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Association Between the Frank Sign and Cardiovascular Events Saleh Nazzal, MD; Arnon Blum, MD DISCLOSURES South Med J. 2018;111(8): Abstract Clinicians have attempted to find early preclinical physical diagnosis signs to detect vascular diseases at the preclinical stage and to prevent clinical deterioration in time. An interesting example of such signs is the Frank sign, which was first described by Dr Sonders T. Frank in 1973. Our goal was to summarize the clinical trials and observational studies that had examined the association between the Frank sign and cardiovascular diseases. Summarizing the 57 studies we found showed that this association could be used for early diagnosis of coronary and vascular diseases in the preclinical stage and that they were found in different populations around the world. Autopsy studies also found a strong association between the Frank sign and cardiovascular causes of death in both sexes. Cardiovascular causes of death included ischemic and hypertensive heart disease, calcific valvular stenosis, ruptured dissecting aneurysm of the thoracic aorta, and ruptured atheromatous aneurysm of the abdominal aorta. The Frank sign was correlated with increased intima-media thickness and stroke and was found in patients with peripheral vascular disease and with cardiovascular risk factors. The Frank sign could serve as a physical sign to help clinicians diagnose cardiovascular diseases. Introduction In the last decade physicians have learned to rely on advanced technology to detect subclinical stages of atherosclerosis. Cardiovascular diseases are among the most common causes of morbidity and mortality worldwide. They constitute approximately 31% of all deaths globally every year, or 17.5 million individuals annually. Clinicians have attempted to find early preclinical physical diagnosis signs to detect vascular diseases at the preclinical stage and to prevent clinical deterioration in time. There remains, however, great debate about the accuracy and reliability of such "natural" means. An interesting example is the Frank sign, which was first described by Dr Sonders T. Frank in 1973. It is a diagonal earlobe crease at a 45° angle, in varying depths, that starts from the tragus and extends to the edge of the auricle. Frank made a clinical observation that 19 of 20 patients with the crease had at least one of the known cardiovascular risk factors. The Frank sign can be classified by the length of the crease. It is considered complete when it crosses the entire earlobe, whereas it is considered incomplete when it is visible only partly through the earlobe (Figure 1). The Frank sign also can be evaluated by its depth. Mild is graded when it is visible as a superficial wrinkling on the earlobe, moderate when it is seen as a sulcus with visible base, and severe when the sulcus is so deep that the base is not visible (Figure 2). In addition, a stronger association between the Frank sign and coronary heart disease was found when the sign existed in both ears, not only in one ear.[5–7] Figure 1. The Frank sign classification according to length: complete (A) and incomplete (B). Figure 2. The Frank sign classification according to depth: (A) mild is graded when it is visible as a superficial wrinkling on the earlobe, (B) moderate is graded when it is seen as a sulcus with visible base, and (C) severe is graded when the sulcus is so deep that the base is not visible. The Frank sign has been documented in sculptures from the time of ancient Rome. The earliest work of art is believed to date to the Roman emperor Hadrian (76–138 CE; Figure 3); it was described by Patrakis, who found an association between the Frank sign in this ancient statue and the medical history of Hadrian, who experienced recurrent events of epistaxis and hypertension. Recently, Charlier and Deo identified bilateral earlobe creases in the 1880 death mask of French novelist Gustave Flaubert (1821–1880), who died at age 59 years from brain hemorrhagic stroke, and Galassi et al identified numerous instances of the Frank sign in Renaissance art. Figure 3. Roman emperor Hadrian (76–138 CE). The arrow points to the Frank sign. Our goal was to summarize the clinical trials and observational studies that had examined the association between the physical sign, the Frank sign, and cardiovascular diseases. We searched PubMed and MEDLINE from 1973 to July 2017 using combinations of the following key words: earlobe crease, ear lobe crease, ear-lobe, crease, ear crease, ear creases, and Frank's sign. Randomized controlled trials, original papers, review articles, and case reports were included in the present review. We found 57 papers that summarized clinical observations and clinical retrospective and prospective studies that looked into this interesting association between a physical sign detected during a medical physical examination and the clinical events that follow. In a study that examined 215 Indian patients from different communities, the bilateral Frank sign was significantly associated in patients with documented coronary artery disease (CAD; P < 0.001). The prevalence of the Frank sign increased with advancing age. The combined presence of the Frank sign and ear canal hair represented a more sensitive index of CAD.[5,6] The association between the Frank sign and CAD was studied prospectively among 956 patients with ischemic heart disease who underwent coronary intervention. The Frank sign was associated with ischemic heart disease mainly in patients with more than four cardiovascular risk factors. An increased rate of cardiovascular complications was found following coronary intervention in patients who had a bilateral Frank sign. The first controlled study that examined the relation between the Frank sign and cardiovascular disease found that 47% of 531 patients who had acute myocardial infarction also had the Frank sign (unilateral or bilateral), which is significantly greater than the 30% rate of the Frank sign observed among 305 age-matched control subjects with no clinical evidence of CAD (P < 0.001). A Spanish study found that the association between the Frank sign and CAD was mainly positive and relevant among subjects between the ages of 30 and 60 years. A prospective study that examined 222 patients with CAD found that the prevalence of the Frank sign among patients with coronary disease was significantly higher than those without (82% vs 38.5%). Patients with the Frank sign were prone to develop intraoperative cardiovascular complications (42.6% with vs 4.9% without) and postoperative cardiovascular complications (24.9% with vs 4.9% without). Another prospective study of 286 patients with CAD who underwent coronary angiography because they demonstrated typical symptoms of angina pectoris found that of the 286 patients, 200 had critical stenosis in at least one coronary artery (>50% stenosis). There was a significant higher prevalence of the Frank sign in patients with CAD (72% vs 21%, P < 0.001). The Frank sign was detected in older patients and patients with an increased severity of coronary disease but not with other classic risk factors of coronary disease such as diabetes mellitus, hypertension, smoking, obesity, and hyperlipidemia. Prospective cohort studies found that the Frank sign was associated with increased all-cause and cardiac morbidity and mortality. Patients with the Frank sign had more coronary events and were cautioned to reduce cardiac risk factors, even if they did not have any diagnostic evidence of CAD at the time of examination. The Copenhagen City Heart Study tested the hypothesis that visible age-related signs may be associated with risk of coronary disease, myocardial infarction, and death independent of chronological age. Male pattern baldness, the Frank sign, and xanthelasmata predicted an increased risk of ischemic heart disease and myocardial infarction independent of chronological age and other well-known cardiovascular risk factors. In a Brazilian study of 1464 patients, Tranchesi Júnior et al found that the Frank sign was present in 220 of 338 patients (65%) with CAD (>70% stenosis of ≥1 coronary artery documented by angiography) and that this prevalence was significantly greater compared with patients with the Frank sign but without coronary disease (28% of 1086 patients, P < 0.0001). Both the Frank sign and CAD increased with advanced age (P < 0.0001 for both). This association remained statistically significant in all decades, except for patients older than 70 years. The presence of the Frank sign also was associated with the extent of coronary disease as measured by the number of narrowed major arteries (P = 0.015). The observed sensitivity of the sign for the diagnosis of coronary disease was 65%, with a specificity of 72%, a positive predictive value of 42%, and a negative predictive value of 87%. The Frank sign also was related to the severity of CAD. In stenosis in one to three coronary arteries, the prevalence of the Frank sign increased from 55% (when patients had 1-vessel CAD) to 78% (when patients had 3-vessel CAD, P = 0.015). This association was found in different populations around the world; a significant association between the Frank sign and CAD was found in populations in Croatia, Japan, and Turkey.[20,21] In 2011 an Israeli review described the diagonal earlobe crease as an indicator of ischemic heart disease, and similar results were found by a Chinese group 1 year later. The association between CAD and the Frank sign was studied in 430 individuals without a history of coronary heart disease using coronary computed tomography. The Frank sign was present in 71% of the patients with documented CAD (a 50% stenosis at least in one of the coronary arteries). The prevalence of coronary significant lesions in 307 patients with the Frank sign was 77%, significantly greater compared with 55% of 123 patients without the Frank sign (P < 0.001). The sensitivity, specificity, and positive and negative predictive values for the Frank sign to diagnose any CAD were 78%, 43%, 77%, and 45%, respectively. Adding the Frank sign to the cardiovascular risk assessment of patients with angina pectoris improved the prediction of CAD beyond the Diamond-Forrester classificationDr. Gaurav Chhaya1 Like5 Answers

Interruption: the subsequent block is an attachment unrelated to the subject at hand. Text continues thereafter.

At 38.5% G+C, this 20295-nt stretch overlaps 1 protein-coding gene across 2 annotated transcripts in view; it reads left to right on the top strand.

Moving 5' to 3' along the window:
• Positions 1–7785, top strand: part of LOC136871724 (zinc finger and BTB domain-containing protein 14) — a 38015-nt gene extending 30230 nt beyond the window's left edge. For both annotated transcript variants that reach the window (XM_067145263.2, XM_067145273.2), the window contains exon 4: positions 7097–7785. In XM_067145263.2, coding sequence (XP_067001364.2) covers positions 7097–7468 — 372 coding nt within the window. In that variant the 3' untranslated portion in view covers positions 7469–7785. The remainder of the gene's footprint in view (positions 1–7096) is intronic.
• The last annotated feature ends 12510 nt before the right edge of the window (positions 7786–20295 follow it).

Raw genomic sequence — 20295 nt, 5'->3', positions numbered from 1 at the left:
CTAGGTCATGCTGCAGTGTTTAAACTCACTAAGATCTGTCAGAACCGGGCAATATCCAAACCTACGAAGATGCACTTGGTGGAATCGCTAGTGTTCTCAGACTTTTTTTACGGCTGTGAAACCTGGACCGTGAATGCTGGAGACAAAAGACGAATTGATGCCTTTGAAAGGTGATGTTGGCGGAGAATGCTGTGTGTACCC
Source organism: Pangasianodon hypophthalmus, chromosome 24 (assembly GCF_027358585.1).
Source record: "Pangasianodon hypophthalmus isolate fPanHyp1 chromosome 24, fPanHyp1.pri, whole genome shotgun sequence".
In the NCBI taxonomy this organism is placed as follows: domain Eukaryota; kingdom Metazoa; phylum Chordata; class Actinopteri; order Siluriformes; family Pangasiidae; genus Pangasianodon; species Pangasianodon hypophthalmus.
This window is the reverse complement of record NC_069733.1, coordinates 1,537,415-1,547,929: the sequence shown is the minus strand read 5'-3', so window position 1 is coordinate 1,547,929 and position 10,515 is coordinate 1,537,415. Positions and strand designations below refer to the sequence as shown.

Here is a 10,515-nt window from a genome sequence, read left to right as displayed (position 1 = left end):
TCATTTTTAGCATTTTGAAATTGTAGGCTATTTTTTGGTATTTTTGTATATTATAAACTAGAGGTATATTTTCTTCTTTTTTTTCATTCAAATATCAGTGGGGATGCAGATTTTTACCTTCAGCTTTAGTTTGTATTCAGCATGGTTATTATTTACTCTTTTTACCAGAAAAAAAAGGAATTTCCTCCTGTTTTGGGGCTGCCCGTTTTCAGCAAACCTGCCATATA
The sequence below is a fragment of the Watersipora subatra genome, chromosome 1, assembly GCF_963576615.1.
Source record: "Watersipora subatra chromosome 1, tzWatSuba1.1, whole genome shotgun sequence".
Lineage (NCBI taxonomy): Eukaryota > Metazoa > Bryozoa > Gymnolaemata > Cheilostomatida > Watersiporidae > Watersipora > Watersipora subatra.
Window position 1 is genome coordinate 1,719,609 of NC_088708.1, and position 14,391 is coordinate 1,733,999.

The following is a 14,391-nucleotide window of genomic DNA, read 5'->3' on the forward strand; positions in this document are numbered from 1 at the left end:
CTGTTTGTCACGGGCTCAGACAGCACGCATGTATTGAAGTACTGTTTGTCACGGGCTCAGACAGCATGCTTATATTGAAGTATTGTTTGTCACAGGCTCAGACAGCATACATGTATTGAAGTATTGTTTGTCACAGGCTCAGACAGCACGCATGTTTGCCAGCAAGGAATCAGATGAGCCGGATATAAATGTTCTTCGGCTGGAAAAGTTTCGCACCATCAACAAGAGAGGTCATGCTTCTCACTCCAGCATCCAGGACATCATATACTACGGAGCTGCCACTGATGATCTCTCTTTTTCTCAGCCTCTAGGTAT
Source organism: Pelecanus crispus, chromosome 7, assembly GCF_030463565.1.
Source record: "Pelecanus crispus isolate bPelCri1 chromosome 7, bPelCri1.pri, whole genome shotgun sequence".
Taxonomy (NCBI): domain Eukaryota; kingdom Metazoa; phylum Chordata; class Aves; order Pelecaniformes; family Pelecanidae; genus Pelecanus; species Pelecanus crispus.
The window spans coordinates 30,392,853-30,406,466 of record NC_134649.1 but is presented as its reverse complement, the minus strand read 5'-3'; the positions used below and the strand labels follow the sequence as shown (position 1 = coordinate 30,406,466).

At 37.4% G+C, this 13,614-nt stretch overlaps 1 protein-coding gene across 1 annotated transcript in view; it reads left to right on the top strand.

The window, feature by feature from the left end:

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45m diabetic on OHA,controlled,bp normal rarely upto140/90 has no any complaints ecg after 5killometer walking routine checkup…… plz expert opinion if there is any future warning…………… history only genetical diabeticsDr. Dinesh2 Likes25 Answers
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40 year old male presented with grade 3 dyspnea. No chestpain/ palpitations/ orthopnea/pnd Interpret the ecgDr. Radha Krishna Telagareddy9 Likes25 Answers
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Interpret the ECG !! List come on causes ? How this patient should be managed ?Dr. Neeraj Mangla10 Likes26 Answers
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Know your Vegetables and fruits CHILLIES Scientific name: Capsicum frutescens Family : Solanaceae Chemical properties The fruit of the capsicum plant contains a chemical called capsaicin. Capsaicin seems to reduce pain sensations when applied to the skin. Uses Capsicum is used for various problems with digestion including upset stomach, intestinal gas, stomach pain, diarrhea, and cramps. It is also used for conditions of the heart and blood vessels including poor circulation, excessive blood clotting, high cholesterol, and preventing heart disease. Other uses include relief of toothache, seasickness, alcoholism, malaria, and fever. It is also used to help people who have difficulty swallowing. Application of capsicum to the skin for pain caused by shingles, osteoarthritis, rheumatoid arthritis, and fibromyalgia. ·It is also used topically for nerve pain (neuropathy) associated with diabetes and HIV, other types of nerve pain (neuralgia), and back pain. Capsicum is also used on the skin to relieve muscle spasms, as a gargle for laryngitis, and to discourage thumb-sucking or nail-biting. Fruit Used as stomachic, carminative, stimulant, antiseptic, styptic and antidirrhoeal; useful to treat atonic dyspepsia; as digestive stimulant in jaundice. Fruit and seeds Taken internally to check lumbago and rheumatism. More than anything else, it exhibits big role in preparing daily and regular dishes. With regards Prof Dr M V Subramanyam.Dr. M V Subramanyam11 Likes23 Answers